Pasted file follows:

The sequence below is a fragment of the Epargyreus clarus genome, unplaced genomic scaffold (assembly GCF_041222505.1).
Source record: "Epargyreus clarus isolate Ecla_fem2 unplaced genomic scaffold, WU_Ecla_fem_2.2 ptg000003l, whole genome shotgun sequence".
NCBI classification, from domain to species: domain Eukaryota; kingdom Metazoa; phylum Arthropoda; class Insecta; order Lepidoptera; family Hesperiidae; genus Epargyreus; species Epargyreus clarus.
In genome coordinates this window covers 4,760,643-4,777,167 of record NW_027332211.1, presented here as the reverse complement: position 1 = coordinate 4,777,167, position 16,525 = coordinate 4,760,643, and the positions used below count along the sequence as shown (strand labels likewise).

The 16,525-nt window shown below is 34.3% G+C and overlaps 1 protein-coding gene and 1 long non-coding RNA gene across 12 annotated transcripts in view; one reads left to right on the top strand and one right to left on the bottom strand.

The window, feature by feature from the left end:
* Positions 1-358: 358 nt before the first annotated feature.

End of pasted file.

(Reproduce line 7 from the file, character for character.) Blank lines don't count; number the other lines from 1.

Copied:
* Positions 1-358: 358 nt before the first annotated feature.